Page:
What I Learned From An Old Friend In The City Where My Life Fell Apart
When I moved to Austin, I was 17. I stayed in Austin until I was 34. I turned 21 here. I partied like mad here.
I was married on the lake here. I was divorced here.
I had my first baby here. I suffered the greatest shit storm of my life here.
And I became a yogi — a devout, aware yogi — here.
Here, I also cultivated a 12-year career in marketing. Then I walked away from said career, returning to Fort Worth, where my mother was in her time of need.
Austin has always felt like home for my soul. I never quite felt like I fit in growing up in Fort Worth, but in Austin, I felt like everything was exactly as it should be.
My dad would visit. “These people are weird,” he would say. I didn’t see it. What I saw was happiness. What I saw was joy. What I saw and felt and heard and smelled and tasted was a thriving environment of people who were dedicated to creativity and being outside and being healthy … both inside and out. And I finally felt at home. I decided I liked weird. And perhaps weird was good.
When my marriage unraveled, I was not innocent. I panicked and behaved in ways I am not proud of. I've worked for years to forgive myself, and I feel like I have made a lot of progress.
When a marriage dissolves, so do a lot of friendships. This past weekend, I returned to Austin to teach workshops.
I practiced at this studio for years. From the time when the doors first opened to when I moved back to Fort Worth, this studio was a cornerstone of my weekly life. My husband actually helped build this studio. His business partner once owned it. This studio is home.
It took me a long time to get on the calendar to teach workshops here. A long time. Like two years. I started going back and forth with the owner two years ago. Austin is a yoga mecca. It’s not an easy place to draw a crowd. It’s not easy to get on the calendar to teach workshops here, but I made it happen. With grace and help and support and love, I made it happen.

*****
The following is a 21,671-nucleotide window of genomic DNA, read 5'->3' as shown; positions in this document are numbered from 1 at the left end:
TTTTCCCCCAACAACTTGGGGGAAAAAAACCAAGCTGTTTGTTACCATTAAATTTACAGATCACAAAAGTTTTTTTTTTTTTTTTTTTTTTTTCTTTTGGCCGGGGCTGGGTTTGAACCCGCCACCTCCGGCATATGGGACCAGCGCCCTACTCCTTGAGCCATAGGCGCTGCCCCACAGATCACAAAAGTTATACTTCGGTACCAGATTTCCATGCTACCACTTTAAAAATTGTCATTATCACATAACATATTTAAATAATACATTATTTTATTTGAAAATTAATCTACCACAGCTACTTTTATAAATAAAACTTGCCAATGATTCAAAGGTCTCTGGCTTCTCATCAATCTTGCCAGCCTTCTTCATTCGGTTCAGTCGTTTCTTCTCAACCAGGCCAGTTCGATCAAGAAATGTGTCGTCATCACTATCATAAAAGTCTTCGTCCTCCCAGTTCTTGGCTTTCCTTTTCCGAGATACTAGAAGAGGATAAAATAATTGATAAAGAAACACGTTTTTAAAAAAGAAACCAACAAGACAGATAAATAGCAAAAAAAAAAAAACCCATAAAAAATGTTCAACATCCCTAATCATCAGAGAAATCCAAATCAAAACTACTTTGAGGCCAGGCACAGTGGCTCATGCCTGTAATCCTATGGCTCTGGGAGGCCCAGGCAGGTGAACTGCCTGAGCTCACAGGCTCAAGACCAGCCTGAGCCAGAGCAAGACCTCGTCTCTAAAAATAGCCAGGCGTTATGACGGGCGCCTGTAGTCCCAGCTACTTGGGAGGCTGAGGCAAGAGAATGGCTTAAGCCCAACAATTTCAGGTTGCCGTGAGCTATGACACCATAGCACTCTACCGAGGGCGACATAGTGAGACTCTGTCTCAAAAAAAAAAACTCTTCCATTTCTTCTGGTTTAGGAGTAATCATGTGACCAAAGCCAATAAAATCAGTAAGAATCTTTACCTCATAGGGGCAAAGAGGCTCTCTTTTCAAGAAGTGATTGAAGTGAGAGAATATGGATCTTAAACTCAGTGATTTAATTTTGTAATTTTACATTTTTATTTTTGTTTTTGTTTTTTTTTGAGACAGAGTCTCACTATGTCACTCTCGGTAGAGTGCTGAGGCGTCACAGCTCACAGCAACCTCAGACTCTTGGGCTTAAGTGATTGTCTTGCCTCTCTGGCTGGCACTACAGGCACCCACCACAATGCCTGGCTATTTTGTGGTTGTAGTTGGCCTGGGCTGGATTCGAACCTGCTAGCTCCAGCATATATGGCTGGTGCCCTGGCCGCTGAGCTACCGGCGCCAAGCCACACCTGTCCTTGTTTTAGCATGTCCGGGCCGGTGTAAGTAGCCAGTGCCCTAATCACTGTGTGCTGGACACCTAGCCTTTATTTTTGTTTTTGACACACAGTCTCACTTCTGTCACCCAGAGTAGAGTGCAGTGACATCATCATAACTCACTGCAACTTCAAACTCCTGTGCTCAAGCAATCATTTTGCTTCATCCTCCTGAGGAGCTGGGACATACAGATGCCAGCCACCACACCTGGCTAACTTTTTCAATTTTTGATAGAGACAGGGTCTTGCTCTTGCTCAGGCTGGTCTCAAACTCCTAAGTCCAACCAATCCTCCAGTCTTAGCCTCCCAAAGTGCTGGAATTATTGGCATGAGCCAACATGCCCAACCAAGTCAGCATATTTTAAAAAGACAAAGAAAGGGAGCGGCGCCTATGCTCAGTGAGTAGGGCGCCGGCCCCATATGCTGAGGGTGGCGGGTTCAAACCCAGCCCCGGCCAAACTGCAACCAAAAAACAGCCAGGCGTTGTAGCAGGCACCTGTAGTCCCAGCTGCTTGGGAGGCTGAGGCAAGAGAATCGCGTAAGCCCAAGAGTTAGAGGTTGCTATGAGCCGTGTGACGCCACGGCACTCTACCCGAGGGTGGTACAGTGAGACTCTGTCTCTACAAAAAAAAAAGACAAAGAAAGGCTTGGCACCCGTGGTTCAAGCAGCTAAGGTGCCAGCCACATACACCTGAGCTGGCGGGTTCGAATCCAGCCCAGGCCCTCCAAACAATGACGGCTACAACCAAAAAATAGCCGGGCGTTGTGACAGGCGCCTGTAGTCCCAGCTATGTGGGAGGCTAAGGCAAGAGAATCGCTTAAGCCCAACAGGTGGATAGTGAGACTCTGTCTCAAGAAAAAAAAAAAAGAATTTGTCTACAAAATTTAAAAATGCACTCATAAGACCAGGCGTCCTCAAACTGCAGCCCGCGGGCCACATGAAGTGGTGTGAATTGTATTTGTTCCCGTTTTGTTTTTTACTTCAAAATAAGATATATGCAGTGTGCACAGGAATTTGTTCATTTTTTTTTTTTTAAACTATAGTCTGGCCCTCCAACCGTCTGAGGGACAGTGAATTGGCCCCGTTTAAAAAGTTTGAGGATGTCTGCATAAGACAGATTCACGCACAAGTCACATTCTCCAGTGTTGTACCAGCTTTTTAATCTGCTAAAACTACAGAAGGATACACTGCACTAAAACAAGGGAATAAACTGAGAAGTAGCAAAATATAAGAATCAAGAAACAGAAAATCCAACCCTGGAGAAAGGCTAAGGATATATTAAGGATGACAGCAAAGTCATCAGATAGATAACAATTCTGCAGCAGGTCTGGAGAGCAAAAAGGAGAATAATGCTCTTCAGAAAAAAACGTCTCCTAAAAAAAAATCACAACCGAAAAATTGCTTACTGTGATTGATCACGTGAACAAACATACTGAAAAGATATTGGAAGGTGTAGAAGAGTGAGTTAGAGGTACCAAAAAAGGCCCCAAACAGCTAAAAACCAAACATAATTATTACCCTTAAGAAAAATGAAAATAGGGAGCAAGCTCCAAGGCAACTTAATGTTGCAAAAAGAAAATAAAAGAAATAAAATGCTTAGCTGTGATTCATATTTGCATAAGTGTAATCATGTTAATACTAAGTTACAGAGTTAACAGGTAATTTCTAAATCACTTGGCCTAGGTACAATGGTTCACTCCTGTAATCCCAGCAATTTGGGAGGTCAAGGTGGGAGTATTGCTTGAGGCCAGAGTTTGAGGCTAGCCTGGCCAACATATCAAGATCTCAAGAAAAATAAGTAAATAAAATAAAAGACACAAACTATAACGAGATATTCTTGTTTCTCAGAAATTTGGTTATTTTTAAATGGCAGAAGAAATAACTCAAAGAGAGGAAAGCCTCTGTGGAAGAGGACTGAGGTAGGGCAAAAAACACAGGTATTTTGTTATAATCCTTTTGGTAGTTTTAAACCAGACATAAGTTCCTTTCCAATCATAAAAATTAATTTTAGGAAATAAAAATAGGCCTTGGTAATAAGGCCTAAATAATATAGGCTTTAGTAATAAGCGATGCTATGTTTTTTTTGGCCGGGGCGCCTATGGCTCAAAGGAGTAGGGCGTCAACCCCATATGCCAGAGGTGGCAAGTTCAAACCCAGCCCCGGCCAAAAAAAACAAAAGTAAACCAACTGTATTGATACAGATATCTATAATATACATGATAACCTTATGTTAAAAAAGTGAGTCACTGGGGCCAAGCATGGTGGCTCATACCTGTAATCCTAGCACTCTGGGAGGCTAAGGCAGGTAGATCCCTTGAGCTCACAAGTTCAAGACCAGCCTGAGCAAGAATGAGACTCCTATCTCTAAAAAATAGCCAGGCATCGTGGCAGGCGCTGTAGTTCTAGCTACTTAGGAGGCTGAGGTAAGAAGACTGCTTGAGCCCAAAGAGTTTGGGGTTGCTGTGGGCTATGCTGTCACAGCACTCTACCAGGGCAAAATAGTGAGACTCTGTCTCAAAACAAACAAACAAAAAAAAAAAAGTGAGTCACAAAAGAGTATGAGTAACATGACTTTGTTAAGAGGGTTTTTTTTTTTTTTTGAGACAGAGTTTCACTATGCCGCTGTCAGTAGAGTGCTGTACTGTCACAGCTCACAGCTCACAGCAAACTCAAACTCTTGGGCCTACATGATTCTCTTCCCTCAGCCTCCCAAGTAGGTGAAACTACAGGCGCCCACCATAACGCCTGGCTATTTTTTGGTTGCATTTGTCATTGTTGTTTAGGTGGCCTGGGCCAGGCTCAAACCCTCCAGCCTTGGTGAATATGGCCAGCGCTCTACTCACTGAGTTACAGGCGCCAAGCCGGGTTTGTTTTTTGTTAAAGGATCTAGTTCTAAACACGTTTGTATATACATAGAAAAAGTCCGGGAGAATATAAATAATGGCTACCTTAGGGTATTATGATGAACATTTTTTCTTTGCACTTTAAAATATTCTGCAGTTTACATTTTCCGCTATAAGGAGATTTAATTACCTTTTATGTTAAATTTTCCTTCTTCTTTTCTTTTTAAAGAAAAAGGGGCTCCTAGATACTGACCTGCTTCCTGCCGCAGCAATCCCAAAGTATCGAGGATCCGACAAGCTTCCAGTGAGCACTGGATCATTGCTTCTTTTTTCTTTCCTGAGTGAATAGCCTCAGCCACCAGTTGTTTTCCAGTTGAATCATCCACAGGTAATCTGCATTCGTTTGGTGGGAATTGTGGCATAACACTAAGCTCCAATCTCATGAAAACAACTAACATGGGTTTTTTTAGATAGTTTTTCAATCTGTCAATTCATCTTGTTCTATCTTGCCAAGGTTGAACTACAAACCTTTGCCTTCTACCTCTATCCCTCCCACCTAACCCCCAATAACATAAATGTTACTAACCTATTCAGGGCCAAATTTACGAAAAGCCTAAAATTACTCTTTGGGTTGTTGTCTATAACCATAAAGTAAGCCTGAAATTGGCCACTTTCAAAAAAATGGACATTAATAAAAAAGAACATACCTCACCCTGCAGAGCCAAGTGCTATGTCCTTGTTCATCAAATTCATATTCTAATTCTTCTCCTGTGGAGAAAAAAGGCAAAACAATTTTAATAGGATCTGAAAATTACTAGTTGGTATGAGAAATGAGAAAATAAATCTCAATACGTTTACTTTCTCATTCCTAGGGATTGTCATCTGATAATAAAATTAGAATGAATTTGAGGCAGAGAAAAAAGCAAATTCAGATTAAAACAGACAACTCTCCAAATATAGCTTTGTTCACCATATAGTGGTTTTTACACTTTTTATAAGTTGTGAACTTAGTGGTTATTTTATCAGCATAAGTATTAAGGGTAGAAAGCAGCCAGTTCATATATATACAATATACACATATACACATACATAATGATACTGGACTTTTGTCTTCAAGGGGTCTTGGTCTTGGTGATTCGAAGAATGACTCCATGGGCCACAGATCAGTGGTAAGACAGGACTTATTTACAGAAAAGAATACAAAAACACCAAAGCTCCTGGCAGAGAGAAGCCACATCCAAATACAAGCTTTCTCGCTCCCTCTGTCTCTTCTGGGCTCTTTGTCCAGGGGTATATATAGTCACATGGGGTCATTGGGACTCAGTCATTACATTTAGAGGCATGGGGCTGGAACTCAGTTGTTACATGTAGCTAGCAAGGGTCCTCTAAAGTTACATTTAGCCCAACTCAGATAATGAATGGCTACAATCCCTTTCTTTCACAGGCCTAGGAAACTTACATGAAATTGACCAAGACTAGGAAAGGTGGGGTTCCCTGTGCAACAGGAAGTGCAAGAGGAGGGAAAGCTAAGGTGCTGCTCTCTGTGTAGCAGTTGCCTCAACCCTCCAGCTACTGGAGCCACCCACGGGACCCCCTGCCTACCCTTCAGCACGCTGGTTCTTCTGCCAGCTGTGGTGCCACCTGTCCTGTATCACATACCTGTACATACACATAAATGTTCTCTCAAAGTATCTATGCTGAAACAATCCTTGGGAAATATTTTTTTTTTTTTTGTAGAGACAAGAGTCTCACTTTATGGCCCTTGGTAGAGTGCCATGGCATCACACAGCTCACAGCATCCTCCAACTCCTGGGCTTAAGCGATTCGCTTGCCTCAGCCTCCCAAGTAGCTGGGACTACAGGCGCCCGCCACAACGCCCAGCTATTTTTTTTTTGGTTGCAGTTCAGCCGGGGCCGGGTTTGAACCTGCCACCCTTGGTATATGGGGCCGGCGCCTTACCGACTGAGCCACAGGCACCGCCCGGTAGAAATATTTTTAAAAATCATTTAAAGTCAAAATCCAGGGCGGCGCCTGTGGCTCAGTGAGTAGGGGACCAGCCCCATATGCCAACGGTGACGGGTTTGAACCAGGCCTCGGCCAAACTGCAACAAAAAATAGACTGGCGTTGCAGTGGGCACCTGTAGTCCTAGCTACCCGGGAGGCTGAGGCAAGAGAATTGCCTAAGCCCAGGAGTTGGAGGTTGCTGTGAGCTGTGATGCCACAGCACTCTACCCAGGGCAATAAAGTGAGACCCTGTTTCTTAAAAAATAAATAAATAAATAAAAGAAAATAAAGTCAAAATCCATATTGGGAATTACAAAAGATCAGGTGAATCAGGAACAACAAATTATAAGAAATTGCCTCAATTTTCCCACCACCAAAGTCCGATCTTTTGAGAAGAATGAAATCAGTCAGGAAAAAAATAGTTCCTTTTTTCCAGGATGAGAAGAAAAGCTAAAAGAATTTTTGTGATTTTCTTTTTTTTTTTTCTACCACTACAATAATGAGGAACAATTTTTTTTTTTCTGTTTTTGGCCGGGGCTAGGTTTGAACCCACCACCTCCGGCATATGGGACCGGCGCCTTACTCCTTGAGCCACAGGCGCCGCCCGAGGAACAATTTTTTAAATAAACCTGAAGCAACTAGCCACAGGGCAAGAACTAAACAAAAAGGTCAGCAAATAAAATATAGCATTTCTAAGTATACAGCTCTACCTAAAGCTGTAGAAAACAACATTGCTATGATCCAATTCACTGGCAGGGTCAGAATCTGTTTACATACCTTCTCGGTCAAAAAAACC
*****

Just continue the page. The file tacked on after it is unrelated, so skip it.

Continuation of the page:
So there I was, a little nervous. Advance sign-ups weren’t that huge, but I proceeded. I focused on manifesting. What did I want to create? I let myself see the room full. I let myself feel the incredible joy of the room being chock full of happy yogis. I drove to Austin. I brought the kids. I dropped them off with various folks.
There I was, greeting people as they walked in. So many old friends. Some folks I used to party it up with back in the day. Some friends I was just on the beach with a month ago in Galveston; they drove in from Houston. Some people who are new to me, having tracked me down from my MindBodyGreen pieces. Some people who follow me on Instagram. Some people I’ve done teacher trainings with in the past. I was honored to see each and every one of them.
As I’m hugging one such attendee, I see another girl walking up the steps in a shy manner. She gives off this energy like she wants to say, “Don’t look at me.” Something in my subconsciousness recognizes that energy, recognizes her. But I'm hugging someone, so I try to stay present for that person. When the hug is complete, I get my first chance to see her, the shy one.
Something in my heart, a tender place, a place I have been hiding and ignoring for longer than I am clearly aware of is instantly ripped open. But not in an ugly way — it comes from a place of yearning, of longing.
I see her. She's someone I've traveled with. Laughed with. Danced with. Cried with. Held dearly in my heart for a period of time. Someone I lost when I left my first marriage. Someone I wish I hadn't lost. And here she is in front of me, shyly smiling.
I was genuinely happy to see all the people I'd hugged before. But I had no idea how happy I would be to see this. To hug her. In person. Not on Instagram, but standing in front of me. The little girl in me is jumping up and down clapping her hands.
This is the woman who truly understood my fear of losing my mother, because her mother passed too. The woman who inspired me to be just a little kinder, just a little more thoughtful, just a little more present just by being herself. The beautiful soul who never knew how important she was and how much she meant to everyone around her. And I let the tears pour out as I held her and rocked side to side.
In that moment, a healing journey began. One that I didn’t even know that I needed.
I give to you this story — a piece of my soul — in hopes that it might help you touch those places inside that you aren’t even aware need healing. Is there anyone out there you need to reach out to? Empower yourself to begin your healing journey.
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